A new study indicates that gay teens receive harsher punishments than straight teens for the same crimes—despite engaging in less violent behavior overall. But at least they can finally get married and join the military! Oh. Wait.
So, yes, obviously, there is the joke about how it's easier for straight teens to get off, but we'll make it another time, when we're not feeling so depressed. The study, published in Pediatrics and conducted by Yale researchers Kathryn Himmelstein and Hannah Bruckner, took a look at "an ongoing national survey that tracked adolescent health and behaviors" and cross-referenced it for sexual orientation and punishments (controlling it, of course, for gender, race and economic status).
And what they found was pretty cruddy:
Regardless of their sexual orientation, 76 percent of the participants said they'd committed minor offenses such as running away, shoplifting or getting drunk, the study found. Thirty percent reported moderate wrongdoing such as selling drugs and burglary, and 41 percent said they'd engaged in violent behavior such as fighting, using a weapon or threatening someone with one.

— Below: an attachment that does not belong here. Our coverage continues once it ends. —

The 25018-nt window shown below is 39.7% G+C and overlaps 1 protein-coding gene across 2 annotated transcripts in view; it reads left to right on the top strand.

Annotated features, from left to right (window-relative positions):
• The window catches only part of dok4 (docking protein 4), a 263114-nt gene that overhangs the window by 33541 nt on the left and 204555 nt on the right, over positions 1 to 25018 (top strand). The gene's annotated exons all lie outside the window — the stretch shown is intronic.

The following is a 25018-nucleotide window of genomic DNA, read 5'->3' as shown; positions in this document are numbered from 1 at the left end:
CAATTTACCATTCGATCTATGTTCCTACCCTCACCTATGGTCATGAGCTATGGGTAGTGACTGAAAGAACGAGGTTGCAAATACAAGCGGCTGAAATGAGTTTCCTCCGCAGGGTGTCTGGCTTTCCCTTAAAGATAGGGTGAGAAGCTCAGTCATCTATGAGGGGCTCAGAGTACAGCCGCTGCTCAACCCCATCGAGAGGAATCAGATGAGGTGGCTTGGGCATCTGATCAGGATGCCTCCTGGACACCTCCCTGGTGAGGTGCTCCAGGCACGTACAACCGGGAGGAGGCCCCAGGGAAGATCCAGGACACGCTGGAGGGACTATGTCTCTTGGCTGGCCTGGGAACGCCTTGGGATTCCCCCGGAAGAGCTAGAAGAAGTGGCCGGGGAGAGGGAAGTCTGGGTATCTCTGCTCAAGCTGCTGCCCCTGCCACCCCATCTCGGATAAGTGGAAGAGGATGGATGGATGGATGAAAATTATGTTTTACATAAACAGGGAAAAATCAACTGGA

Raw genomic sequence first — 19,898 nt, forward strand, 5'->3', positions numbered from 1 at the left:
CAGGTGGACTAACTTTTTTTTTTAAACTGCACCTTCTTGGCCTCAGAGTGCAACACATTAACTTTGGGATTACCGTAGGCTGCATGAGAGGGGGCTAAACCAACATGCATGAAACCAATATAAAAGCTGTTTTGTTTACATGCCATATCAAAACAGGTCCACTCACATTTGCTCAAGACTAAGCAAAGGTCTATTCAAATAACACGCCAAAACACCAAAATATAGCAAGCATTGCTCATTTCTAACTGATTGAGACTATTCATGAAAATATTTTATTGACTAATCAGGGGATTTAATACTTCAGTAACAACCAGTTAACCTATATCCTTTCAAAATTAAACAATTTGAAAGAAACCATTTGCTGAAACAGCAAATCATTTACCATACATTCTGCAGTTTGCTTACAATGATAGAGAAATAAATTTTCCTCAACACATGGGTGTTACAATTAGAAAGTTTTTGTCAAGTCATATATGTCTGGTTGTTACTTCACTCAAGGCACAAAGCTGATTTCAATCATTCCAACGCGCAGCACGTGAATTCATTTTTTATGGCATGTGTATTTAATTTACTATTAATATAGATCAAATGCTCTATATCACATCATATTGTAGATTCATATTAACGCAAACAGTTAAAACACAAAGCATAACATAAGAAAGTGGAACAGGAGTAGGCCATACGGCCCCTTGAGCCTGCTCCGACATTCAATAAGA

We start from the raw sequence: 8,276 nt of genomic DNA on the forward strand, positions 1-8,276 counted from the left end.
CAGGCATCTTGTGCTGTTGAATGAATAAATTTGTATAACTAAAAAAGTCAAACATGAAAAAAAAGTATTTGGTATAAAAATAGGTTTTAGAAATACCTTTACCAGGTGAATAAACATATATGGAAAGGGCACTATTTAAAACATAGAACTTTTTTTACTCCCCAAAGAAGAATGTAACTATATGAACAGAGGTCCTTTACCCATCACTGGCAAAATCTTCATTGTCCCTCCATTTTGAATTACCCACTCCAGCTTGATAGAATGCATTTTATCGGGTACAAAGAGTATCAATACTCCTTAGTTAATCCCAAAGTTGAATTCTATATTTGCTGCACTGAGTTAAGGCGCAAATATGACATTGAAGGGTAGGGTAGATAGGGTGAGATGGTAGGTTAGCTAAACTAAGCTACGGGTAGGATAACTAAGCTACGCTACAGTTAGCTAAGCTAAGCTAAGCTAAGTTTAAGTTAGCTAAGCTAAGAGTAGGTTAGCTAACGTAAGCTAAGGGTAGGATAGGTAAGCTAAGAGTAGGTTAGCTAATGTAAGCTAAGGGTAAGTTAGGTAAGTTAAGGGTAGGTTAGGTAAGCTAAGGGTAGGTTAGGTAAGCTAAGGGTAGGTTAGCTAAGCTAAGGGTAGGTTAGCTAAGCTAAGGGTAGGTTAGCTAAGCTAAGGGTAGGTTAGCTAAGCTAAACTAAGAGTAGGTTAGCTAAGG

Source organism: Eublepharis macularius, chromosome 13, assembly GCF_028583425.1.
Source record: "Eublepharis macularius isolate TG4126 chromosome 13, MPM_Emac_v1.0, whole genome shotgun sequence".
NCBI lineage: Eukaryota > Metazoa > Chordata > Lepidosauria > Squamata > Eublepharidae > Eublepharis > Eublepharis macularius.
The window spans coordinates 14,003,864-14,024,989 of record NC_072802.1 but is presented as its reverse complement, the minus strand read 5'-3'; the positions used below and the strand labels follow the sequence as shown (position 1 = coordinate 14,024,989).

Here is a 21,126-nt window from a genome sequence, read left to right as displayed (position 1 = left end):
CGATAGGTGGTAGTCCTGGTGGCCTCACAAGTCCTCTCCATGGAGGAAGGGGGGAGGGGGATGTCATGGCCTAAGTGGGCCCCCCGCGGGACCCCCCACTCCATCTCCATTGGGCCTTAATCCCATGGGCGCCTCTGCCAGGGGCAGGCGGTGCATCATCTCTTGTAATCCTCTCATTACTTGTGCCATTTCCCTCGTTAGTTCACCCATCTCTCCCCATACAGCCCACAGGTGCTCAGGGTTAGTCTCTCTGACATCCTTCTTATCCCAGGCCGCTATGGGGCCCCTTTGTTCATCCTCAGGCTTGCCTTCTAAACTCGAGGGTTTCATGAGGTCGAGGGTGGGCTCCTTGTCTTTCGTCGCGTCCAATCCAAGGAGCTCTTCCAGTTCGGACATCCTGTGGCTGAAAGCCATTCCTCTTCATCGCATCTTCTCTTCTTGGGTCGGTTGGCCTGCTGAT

However, nonheterosexual youth were 1.25 to three times more likely to be punished than their heterosexual peers who engaged in the same level of misbehavior. "And youth who identified as gay, lesbian or bisexual actually engaged in less violence, which is the most serious type of misbehavior," said Himmelstein.
The study found that girls were punished particularly harshly, in another encouraging sign of American tolerance and open-mindedness.
The authors don't know exactly why schools and judges are such assholes to gay kids, but I bet you can think of some good reasons! Like, it could be that American society tacitly (and often explicitly!) encourages prejudice and discrimination against non-straights. Or, maybe, gay kids just deserve it more.